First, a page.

ORGANISERS of one of the longest St Patrick's Day parades in the country have vowed to keep the fundraising event running – despite the impact of rising fuel costs.
However the cost of petrol has seen the Dripsey Vintage Club's annual St Patrick's Day, in aid of the Cork City Hospital's Children Club run cut to a shorter route this year.
The mileage on this year's road run, in will be shorter than usual with tractors covering 12 miles while the car run will cover 35 miles.
"A lot of vintage cars are very heavy on petrol, and are from a bygone era. We would have people travelling 30 miles to and from the run, and then when the run itself is taken into account they may have used six or seven gallons of petrol.
"When you take in the €20 entry fee it is a lot of money to take part," John Fehilly of Dripsey Vintage Club said this week.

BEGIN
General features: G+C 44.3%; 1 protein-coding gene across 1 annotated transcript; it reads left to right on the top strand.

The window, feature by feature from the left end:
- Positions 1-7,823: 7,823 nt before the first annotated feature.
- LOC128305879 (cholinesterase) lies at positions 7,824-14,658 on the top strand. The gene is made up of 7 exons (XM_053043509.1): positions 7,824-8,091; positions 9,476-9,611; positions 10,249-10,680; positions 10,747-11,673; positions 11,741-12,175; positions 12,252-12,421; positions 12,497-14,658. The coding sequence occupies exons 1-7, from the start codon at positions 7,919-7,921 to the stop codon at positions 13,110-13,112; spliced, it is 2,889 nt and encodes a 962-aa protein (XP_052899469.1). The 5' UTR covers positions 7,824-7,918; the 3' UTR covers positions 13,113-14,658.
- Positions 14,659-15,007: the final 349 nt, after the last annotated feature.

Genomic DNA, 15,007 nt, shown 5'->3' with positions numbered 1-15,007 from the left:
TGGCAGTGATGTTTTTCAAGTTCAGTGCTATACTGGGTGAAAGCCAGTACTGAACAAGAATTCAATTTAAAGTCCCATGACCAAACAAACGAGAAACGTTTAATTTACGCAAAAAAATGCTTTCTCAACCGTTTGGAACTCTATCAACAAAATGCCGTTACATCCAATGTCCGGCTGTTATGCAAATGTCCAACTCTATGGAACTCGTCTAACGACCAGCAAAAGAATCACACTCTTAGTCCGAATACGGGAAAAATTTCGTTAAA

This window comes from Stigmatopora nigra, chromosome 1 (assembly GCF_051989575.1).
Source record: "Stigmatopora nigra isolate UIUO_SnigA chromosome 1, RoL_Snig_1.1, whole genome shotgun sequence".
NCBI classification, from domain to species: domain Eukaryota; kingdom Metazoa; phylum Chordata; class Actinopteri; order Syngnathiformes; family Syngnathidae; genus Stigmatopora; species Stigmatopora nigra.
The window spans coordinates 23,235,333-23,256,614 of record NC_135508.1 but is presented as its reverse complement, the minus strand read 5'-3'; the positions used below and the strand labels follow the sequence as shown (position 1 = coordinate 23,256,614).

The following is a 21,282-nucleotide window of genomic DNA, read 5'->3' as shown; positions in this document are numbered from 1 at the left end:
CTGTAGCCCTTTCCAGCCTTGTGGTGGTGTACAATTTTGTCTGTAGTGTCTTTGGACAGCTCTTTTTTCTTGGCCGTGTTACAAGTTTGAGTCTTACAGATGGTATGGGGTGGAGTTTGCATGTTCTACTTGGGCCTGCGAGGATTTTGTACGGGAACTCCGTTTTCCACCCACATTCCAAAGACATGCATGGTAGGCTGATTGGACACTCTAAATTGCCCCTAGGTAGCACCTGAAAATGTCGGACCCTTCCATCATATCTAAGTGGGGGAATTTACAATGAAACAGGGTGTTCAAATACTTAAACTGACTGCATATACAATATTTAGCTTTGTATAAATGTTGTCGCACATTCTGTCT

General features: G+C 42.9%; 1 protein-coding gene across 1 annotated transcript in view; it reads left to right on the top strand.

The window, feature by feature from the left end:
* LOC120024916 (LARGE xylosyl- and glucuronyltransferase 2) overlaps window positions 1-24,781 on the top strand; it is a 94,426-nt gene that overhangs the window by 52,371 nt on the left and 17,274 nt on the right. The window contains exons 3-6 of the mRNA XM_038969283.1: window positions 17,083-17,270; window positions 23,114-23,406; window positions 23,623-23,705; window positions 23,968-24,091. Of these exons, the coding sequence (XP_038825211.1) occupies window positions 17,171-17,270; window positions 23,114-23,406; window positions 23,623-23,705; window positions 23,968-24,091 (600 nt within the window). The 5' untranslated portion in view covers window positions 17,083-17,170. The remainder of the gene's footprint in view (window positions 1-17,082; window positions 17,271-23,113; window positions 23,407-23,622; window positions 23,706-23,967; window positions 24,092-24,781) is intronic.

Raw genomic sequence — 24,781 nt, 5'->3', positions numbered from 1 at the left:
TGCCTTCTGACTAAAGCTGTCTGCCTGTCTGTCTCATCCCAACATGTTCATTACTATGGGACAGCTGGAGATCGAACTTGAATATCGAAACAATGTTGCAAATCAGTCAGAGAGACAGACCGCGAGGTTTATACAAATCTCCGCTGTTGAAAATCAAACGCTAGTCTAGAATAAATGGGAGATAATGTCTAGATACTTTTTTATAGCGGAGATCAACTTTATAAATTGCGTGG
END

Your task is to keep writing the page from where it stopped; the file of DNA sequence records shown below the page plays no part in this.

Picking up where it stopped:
The run will start from Griffins Garden Centre at 12 noon. The tractors will travel east to Magoola, Fairy Cross Roads, Ballyanly, Callas, Berrings, North Kilmurry, Model Village and back to Griffins Garden Centre.
The cars will exit west via Coachford, turn left at Macroom Bridge, take the next right and re-group on to Toomsbridge, Kilmichael, Beal na mblath, Crookstown, re-group at Farnanes, on to Coachford, Dripsey and finish at the Garden Centre.
It is not the first time that the recession has impacted on festivities in the area.
Dripsey originally hosted Ireland's shortest St Patrick's Day parade, in which participants started in one of the village's two pubs, crossed the road, and concluded the procession in the second pub.
That tradition was dealt a blow five years ago when one of the two pubs closed, and the vintage run assumed the mantle of the showcase St Patrick's Day event in the area.
This is the club's fifth run and to date almost €10,000 has been raised for charity.